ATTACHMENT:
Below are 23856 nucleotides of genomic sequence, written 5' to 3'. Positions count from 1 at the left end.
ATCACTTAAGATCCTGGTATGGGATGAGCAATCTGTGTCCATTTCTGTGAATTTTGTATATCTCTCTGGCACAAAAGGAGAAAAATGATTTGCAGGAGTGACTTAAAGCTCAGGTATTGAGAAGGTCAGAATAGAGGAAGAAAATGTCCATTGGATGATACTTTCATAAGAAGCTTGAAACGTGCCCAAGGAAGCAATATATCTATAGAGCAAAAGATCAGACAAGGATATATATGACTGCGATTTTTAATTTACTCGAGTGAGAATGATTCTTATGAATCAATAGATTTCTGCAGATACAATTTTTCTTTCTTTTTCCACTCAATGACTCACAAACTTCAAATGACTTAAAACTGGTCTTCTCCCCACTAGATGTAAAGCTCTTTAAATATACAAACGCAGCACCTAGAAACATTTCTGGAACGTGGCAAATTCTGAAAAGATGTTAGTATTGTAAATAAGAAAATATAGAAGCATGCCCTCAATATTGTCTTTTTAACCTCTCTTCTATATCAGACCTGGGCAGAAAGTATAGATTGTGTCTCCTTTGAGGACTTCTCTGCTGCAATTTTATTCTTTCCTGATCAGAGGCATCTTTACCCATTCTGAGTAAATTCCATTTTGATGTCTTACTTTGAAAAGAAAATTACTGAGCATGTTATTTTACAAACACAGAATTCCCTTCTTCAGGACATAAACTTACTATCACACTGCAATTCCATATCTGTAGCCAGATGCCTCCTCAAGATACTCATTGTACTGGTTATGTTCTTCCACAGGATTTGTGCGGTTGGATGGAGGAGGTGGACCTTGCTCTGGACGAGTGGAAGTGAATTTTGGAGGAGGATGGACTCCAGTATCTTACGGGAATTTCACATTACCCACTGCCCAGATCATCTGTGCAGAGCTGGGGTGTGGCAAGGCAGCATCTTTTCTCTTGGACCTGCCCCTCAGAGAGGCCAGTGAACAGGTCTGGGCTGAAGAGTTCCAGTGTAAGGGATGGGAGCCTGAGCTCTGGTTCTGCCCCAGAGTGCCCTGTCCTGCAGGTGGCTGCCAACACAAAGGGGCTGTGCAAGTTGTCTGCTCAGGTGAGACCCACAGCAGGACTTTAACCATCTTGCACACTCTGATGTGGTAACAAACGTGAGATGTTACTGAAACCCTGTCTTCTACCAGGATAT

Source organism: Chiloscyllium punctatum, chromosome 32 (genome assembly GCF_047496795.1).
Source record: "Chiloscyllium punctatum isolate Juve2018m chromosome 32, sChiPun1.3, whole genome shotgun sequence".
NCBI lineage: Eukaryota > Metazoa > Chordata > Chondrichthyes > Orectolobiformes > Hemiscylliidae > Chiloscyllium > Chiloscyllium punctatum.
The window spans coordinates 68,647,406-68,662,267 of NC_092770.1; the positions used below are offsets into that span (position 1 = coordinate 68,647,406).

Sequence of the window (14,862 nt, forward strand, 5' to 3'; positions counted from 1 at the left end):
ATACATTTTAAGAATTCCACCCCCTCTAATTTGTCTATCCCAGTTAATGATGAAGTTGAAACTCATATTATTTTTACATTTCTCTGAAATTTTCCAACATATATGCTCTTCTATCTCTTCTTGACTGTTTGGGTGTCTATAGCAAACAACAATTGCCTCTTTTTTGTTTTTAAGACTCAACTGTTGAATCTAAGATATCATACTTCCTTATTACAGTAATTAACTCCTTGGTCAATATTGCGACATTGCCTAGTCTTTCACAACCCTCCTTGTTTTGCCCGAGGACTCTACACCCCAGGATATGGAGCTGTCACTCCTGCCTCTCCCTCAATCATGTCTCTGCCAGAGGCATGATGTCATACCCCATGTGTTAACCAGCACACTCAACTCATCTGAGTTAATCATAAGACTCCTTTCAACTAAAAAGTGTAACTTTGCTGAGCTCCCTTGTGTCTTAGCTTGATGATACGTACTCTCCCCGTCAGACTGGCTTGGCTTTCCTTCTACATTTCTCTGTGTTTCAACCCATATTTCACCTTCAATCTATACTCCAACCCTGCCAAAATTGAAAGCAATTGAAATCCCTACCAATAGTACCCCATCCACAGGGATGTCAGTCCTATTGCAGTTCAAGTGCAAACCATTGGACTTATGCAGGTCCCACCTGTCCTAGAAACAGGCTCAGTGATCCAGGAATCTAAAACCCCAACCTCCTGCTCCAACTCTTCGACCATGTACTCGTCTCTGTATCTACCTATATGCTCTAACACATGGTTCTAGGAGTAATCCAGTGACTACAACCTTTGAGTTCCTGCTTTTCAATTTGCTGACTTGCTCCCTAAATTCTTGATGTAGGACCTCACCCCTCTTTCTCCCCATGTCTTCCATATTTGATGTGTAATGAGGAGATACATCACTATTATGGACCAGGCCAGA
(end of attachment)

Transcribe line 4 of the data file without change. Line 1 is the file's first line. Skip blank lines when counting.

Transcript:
Source record: "Chiloscyllium punctatum isolate Juve2018m chromosome 32, sChiPun1.3, whole genome shotgun sequence".